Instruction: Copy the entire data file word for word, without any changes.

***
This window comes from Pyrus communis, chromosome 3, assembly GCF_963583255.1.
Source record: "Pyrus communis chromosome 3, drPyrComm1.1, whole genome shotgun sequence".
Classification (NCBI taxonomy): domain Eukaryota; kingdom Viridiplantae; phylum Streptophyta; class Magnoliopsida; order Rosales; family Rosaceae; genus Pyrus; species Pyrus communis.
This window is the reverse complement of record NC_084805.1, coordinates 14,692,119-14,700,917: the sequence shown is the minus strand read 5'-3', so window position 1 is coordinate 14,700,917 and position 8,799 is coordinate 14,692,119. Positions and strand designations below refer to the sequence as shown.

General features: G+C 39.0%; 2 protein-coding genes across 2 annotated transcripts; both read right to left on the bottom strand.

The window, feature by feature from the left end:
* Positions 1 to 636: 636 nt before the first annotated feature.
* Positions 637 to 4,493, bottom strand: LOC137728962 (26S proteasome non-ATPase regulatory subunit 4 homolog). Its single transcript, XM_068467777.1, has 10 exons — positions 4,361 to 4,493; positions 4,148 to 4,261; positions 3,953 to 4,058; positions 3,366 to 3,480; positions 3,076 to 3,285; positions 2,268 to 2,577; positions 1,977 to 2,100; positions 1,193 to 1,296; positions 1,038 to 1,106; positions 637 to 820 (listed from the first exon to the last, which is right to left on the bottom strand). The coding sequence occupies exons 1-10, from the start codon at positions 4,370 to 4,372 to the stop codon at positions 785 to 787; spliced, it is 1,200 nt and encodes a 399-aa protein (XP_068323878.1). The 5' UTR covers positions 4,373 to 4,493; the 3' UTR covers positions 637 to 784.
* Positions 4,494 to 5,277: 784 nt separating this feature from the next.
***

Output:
This window comes from Pyrus communis, chromosome 3, assembly GCF_963583255.1.
Source record: "Pyrus communis chromosome 3, drPyrComm1.1, whole genome shotgun sequence".
Classification (NCBI taxonomy): domain Eukaryota; kingdom Viridiplantae; phylum Streptophyta; class Magnoliopsida; order Rosales; family Rosaceae; genus Pyrus; species Pyrus communis.
This window is the reverse complement of record NC_084805.1, coordinates 14,692,119-14,700,917: the sequence shown is the minus strand read 5'-3', so window position 1 is coordinate 14,700,917 and position 8,799 is coordinate 14,692,119. Positions and strand designations below refer to the sequence as shown.

General features: G+C 39.0%; 2 protein-coding genes across 2 annotated transcripts; both read right to left on the bottom strand.

The window, feature by feature from the left end:
* Positions 1 to 636: 636 nt before the first annotated feature.
* Positions 637 to 4,493, bottom strand: LOC137728962 (26S proteasome non-ATPase regulatory subunit 4 homolog). Its single transcript, XM_068467777.1, has 10 exons — positions 4,361 to 4,493; positions 4,148 to 4,261; positions 3,953 to 4,058; positions 3,366 to 3,480; positions 3,076 to 3,285; positions 2,268 to 2,577; positions 1,977 to 2,100; positions 1,193 to 1,296; positions 1,038 to 1,106; positions 637 to 820 (listed from the first exon to the last, which is right to left on the bottom strand). The coding sequence occupies exons 1-10, from the start codon at positions 4,370 to 4,372 to the stop codon at positions 785 to 787; spliced, it is 1,200 nt and encodes a 399-aa protein (XP_068323878.1). The 5' UTR covers positions 4,373 to 4,493; the 3' UTR covers positions 637 to 784.
* Positions 4,494 to 5,277: 784 nt separating this feature from the next.